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Should you Case Brief in Law School?

August 14, 2017

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Today I’d like to talk about whether you should case brief in law school. What's the answer?

 

No! Do not case brief.

 

If you're not sure what a case brief is, here's a quick overview.

 

A case consists of many different parts; some of which are theoretical, and some of which are actually labeled in the case itself. For example, the parties, who was involved in the case; the procedural posture, how the case got to the court of appeal. Was it an appeal from a trial, a motion to dismiss? Was it appealed from an intermediate court to the Supreme Court?

 

The questions presented: what legal questions did the court of appeals, or the parties, were they interested in? The facts, the reasoning, the policy of philosophical questions, dissenting opinions, dicta, et cetera, et cetera, et cetera.

 

Case briefing means that you've summarized those different sections of the case, into some written summary. Book briefing, the cousin to case briefing, is where you take out a different-colored highlighter and meticulously highlight each different section in the case.

That's why it's also known as rainbow briefing. This process takes hours, and unfortunately, this kind of briefing is a huge waste of time. It’s just pure busy work.

 

Why?

 

Because you can't use the information that's found in those cases, on the final. It's almost all irrelevant. This is shocking to most people, but think about how you're going to use cases on a final exam, in law school. We have a whole video on what you should know about law school exams, and we'll put a link down below.

 

But in summary, a law school exam is a test of applying the law, just like a real lawyer would, in the real world. You pretend to be a lawyer for one side, and then mentally flip to being a lawyer for the other side. You're constantly arguing for claims and counterclaims, and defenses. In those circumstances, there is no room at all for most of the information that you put in a case brief.

When you're arguing like a lawyer in court, you don't care about the questions presented in the court of appeal. You don't really even care about the procedural posture, except in rare cases, in like civil procedure. Even the reasoning and the rationale, and policy, it's not helpful in a courtroom setting.

 

What you will use on a final exam are one of two things: one, either the bare recitation of the facts; or a bright line legal rule.

 

For example, let's say on the exam that you have a simple hypo about a man who drives through an intersection while the light is yellow, and they hit a pedestrian.

In class, you read two cases: in the first case, a person is liable when they drove through an intersection while the light turned red; in another case, the court simply held that a driver is liable for any inherently dangerous activity. Using those two cases, you might argue that the man is liable by drawing an analogy to the red-light case; you'd say something like driving through an intersection with a yellow light is similar to driving through on a red light, and therefore, that person is liable.

 

Or, you might say that based on the rule of the second case, driving through an intersection with a yellow light is an inherently dangerous activity, and therefore, they are liable.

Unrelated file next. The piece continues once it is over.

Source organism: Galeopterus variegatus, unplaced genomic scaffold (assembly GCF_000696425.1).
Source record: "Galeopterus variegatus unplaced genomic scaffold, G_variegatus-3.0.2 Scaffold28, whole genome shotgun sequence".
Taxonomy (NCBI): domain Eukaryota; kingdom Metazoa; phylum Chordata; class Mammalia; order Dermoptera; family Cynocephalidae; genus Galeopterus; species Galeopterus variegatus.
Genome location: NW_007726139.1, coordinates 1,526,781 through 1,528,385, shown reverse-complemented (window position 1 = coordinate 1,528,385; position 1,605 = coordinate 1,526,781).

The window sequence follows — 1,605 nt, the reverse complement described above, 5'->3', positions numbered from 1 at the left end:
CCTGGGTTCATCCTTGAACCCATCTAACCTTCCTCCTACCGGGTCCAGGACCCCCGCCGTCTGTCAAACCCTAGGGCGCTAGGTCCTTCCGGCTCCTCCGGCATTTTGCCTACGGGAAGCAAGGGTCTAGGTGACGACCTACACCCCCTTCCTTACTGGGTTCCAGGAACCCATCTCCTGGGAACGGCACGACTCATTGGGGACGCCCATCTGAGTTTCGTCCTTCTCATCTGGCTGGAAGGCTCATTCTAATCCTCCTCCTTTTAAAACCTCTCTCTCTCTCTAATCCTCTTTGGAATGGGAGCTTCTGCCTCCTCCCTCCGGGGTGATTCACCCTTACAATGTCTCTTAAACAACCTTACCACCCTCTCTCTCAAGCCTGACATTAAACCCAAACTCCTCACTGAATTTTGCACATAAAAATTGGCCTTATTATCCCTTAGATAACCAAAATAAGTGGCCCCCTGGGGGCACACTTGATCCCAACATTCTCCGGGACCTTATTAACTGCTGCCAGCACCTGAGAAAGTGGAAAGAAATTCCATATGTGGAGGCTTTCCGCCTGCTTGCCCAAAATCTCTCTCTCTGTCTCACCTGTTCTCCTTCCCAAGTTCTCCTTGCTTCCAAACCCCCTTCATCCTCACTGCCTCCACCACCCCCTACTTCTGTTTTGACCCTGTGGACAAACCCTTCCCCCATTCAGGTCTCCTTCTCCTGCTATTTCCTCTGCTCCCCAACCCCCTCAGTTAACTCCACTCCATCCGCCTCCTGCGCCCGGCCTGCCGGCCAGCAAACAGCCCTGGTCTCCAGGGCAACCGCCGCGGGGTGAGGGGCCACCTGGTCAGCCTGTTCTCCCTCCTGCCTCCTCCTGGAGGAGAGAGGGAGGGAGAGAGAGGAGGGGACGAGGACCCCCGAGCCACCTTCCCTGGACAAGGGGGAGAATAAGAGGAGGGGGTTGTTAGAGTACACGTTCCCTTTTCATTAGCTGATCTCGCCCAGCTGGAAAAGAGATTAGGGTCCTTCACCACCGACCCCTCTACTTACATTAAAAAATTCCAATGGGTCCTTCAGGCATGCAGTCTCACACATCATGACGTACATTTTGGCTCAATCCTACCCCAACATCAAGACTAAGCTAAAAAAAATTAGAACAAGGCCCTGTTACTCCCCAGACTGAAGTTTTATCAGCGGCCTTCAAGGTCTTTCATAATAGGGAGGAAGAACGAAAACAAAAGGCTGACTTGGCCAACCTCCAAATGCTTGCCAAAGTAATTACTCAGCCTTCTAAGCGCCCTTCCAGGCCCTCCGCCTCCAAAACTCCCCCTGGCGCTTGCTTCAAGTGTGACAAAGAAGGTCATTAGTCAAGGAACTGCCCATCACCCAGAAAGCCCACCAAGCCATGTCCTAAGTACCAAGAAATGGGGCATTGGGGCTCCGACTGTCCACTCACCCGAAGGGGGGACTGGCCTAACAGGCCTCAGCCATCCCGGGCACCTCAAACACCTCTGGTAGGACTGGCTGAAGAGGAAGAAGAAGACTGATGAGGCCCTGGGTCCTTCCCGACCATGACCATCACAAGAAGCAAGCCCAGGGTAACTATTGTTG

You might argue the opposite: it's not analogous to the red-light case, or it doesn't fit the rule that driving through a yellow light is an inherently dangerous activity and therefore he's not liable.

 

But the way you use cases is that you use the rule, or you use the facts, and that is it. It's why it's so bad to brief a case; you're just putting down, and recording, irrelevant information that you are not going to be able to mobilize on your final exam.

 

So, why would people do this busy work? Because it's the kind of work that seems like it might be helpful, it's the kind of discrete activity that you can check-off your to-do list.

 

You can set a goal and you can do it, in terms of case briefing, and during the regular semester, there just simply aren't that many things that you can check-off your list of things to do.

 

Without mid-terms, or papers, or pop-quizzes, there are just no indications during the regular semester, that you're on the right track. You feel largely adrift without hard deadlines and discrete tasks, except of course for the final exam at the end. So, case briefing provides a sense of accomplishment, but unfortunately, that is an illusory feeling.

 

Your only resource in law school is time.

If you give it up by studying the wrong things, you're dead in the water. Don't get sucked in to briefing your cases; it's just a waste of time. Instead, focus on distilling the information. Just use the parts of the case that you're actually going to use on your exam, put it in a good outline and start taking practice tests. Apply the information, apply the cases that you get, and you'll see that case briefing is just a total waste of time.

 

So don't give up your time without a fight. Focus on the things that matter, and cut out the time-wasters and you'll do much better on your next law school exam.

If you're getting ready for law school check this out: we put together a free e-book called the “Ultimate Pre-Law Checklist.” Just click the link below to download it. It's some of our best tips and strategies for getting ahead before you start law school, and it will put you miles ahead of your classmates, just click here.   

 

Watch the Full Video on Case Briefing Here

 

 

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